"Water waste in the Dominican Republic exceeds more than 50% of the available water. The CAASD (The aqueduct and sewer system of Santo “Flexeiras was founded on Domingo) works to repair water leaks, the the banks of the Jitituba …again last year many people upkeep of pipes, and to replace old water River. Fifteen or twenty were forced to evacuate their pipes with new ones, but it assumes that the homes because of flooding. It years ago people used to population is doing its part by becoming is always the poorest that live fish and swim in the river more aware of the problems of water, and and the water was clean so close to the river banks. that people repair leaks in toilets, wells, and enough to be used for sinks in their homes. cooking. Now about 60% of the sewers of the city There are more than a hundred Dominican go directly into the river without any treatment and businesses which pour their industrial wastes into the river is very polluted. Many of the poorest the rivers, streams and lakes---situation which is people still use the river to wash clothes and dishes aggravated in the big cities like Santo Domingo and and eat the fish they catch there, in spite of the Santiago where the Ozama warnings of the Health Department. The trees that River, the ISabela and the once lined the river are all gone, and in the rainy Yaque del Norte have season there is always the possibility of flooding. become almost cesspools. In 1995 there was a big flood that took out the two Contamination threatens bridges and destroyed many homes, and again last the extinction of several year many people were forced to evacuate their hundred small rivers..... homes because of flooding. It is always the poorest The "Hydrological Cycle" is that live so close to the river banks. (Brazil) damaged from the beginning because of three "In Buffalo we just received factors: Deforestation, the a message concerned with Contamination of the rivers; waste from the West Valley and Drought..... Nuclear Plant seeping into Climate Change, a real CANCER on the Land. Cattaraugus Creek which Droughts without precedent have been recorded in flows into Lake Erie. the D.R., record torrential rains, as well as increase "(Buffalo) of tropical storms, hurricanes, and floods. Because of the accelerated melting of the glaciers, the waters of the Atlantic Ocean and of the Caribbean Sea are rising and eating away at the coasts of the Island (=EROSION). It is a fact that each year now, the rains are more and more torrential; the "There is ...serious waste of water within the droughts are prolonged; the heat waves are infrastructure of the country. Much of our pipelines suffocating and the cold is unbearable---The experts in the old cities are Victorian, and have never been attribute this to Climate Change. replaced. So we are seeing major works all over the (Dom. Rep.) country where this is the case. In London...road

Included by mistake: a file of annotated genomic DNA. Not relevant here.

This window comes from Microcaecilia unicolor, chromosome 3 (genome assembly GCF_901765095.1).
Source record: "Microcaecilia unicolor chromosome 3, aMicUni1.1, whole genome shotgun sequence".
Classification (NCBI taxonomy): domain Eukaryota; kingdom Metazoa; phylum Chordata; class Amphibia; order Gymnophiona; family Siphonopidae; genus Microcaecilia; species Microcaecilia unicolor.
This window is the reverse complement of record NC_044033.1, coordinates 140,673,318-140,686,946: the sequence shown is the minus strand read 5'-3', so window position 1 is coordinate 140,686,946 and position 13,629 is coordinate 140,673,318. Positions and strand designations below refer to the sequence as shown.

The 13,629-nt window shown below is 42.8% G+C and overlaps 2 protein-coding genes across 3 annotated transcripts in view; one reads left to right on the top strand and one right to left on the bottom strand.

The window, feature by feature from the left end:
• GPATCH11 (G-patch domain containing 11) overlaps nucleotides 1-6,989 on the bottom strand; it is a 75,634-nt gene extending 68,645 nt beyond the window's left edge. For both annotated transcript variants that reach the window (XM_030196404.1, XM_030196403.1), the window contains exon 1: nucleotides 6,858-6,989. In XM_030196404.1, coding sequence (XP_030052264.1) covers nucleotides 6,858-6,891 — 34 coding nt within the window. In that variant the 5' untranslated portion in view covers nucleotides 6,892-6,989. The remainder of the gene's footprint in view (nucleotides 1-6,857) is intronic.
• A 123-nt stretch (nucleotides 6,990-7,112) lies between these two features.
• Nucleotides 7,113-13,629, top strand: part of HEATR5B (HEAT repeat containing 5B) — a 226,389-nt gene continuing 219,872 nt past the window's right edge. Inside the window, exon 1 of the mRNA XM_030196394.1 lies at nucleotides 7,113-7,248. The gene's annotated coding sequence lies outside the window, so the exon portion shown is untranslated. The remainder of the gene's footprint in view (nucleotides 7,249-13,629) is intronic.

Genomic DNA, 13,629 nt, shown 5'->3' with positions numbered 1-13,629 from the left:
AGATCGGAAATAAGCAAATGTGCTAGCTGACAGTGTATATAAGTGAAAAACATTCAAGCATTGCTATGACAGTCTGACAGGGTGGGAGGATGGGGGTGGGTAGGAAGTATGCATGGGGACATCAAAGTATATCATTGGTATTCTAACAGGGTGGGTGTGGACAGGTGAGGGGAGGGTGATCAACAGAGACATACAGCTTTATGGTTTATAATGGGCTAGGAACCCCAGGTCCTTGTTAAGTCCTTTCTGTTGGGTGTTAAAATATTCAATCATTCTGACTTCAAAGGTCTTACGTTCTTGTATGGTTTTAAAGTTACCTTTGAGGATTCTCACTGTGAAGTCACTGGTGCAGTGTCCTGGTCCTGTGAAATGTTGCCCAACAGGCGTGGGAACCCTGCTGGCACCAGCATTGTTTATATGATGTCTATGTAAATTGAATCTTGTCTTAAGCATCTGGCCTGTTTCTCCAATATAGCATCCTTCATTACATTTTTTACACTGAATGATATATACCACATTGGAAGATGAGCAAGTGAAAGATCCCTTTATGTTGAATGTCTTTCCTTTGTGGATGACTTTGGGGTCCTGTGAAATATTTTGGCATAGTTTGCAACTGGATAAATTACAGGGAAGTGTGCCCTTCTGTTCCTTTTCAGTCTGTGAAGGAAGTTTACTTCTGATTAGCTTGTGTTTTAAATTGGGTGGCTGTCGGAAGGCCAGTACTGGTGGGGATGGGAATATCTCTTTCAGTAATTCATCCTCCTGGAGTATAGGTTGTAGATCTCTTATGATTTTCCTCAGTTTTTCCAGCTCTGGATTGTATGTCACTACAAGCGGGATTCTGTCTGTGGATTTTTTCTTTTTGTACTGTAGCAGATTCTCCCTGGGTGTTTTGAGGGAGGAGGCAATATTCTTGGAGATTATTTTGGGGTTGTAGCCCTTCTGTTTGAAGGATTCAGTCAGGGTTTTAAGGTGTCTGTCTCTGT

VI. Initiatives